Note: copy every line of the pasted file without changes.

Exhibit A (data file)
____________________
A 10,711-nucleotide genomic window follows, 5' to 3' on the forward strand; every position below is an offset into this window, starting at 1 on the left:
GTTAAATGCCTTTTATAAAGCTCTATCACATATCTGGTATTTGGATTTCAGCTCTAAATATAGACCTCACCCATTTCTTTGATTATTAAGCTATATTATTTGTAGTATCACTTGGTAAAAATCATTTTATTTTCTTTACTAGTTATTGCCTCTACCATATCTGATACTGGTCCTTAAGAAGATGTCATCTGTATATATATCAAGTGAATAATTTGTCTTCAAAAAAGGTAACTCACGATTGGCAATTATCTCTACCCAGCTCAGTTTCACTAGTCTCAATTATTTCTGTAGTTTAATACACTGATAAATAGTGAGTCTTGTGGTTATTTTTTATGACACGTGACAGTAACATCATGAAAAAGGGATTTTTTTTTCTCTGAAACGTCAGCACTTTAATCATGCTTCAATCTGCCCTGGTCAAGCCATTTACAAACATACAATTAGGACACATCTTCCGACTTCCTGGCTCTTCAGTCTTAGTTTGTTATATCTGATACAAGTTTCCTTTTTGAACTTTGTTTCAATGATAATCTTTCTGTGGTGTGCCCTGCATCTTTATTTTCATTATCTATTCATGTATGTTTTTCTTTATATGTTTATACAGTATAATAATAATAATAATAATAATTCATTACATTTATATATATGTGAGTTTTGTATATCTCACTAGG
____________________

A 10,711-nucleotide genomic window follows, 5' to 3' on the forward strand; every position below is an offset into this window, starting at 1 on the left:
GTTAAATGCCTTTTATAAAGCTCTATCACATATCTGGTATTTGGATTTCAGCTCTAAATATAGACCTCACCCATTTCTTTGATTATTAAGCTATATTATTTGTAGTATCACTTGGTAAAAATCATTTTATTTTCTTTACTAGTTATTGCCTCTACCATATCTGATACTGGTCCTTAAGAAGATGTCATCTGTATATATATCAAGTGAATAATTTGTCTTCAAAAAAGGTAACTCACGATTGGCAATTATCTCTACCCAGCTCAGTTTCACTAGTCTCAATTATTTCTGTAGTTTAATACACTGATAAATAGTGAGTCTTGTGGTTATTTTTTATGACACGTGACAGTAACATCATGAAAAAGGGATTTTTTTTTCTCTGAAACGTCAGCACTTTAATCATGCTTCAATCTGCCCTGGTCAAGCCATTTACAAACATACAATTAGGACACATCTTCCGACTTCCTGGCTCTTCAGTCTTAGTTTGTTATATCTGATACAAGTTTCCTTTTTGAACTTTGTTTCAATGATAATCTTTCTGTGGTGTGCCCTGCATCTTTATTTTCATTATCTATTCATGTATGTTTTTCTTTATATGTTTATACAGTATAATAATAATAATAATAATAATTCATTACATTTATATATATGTGAGTTTTGTATATCTCACTAGG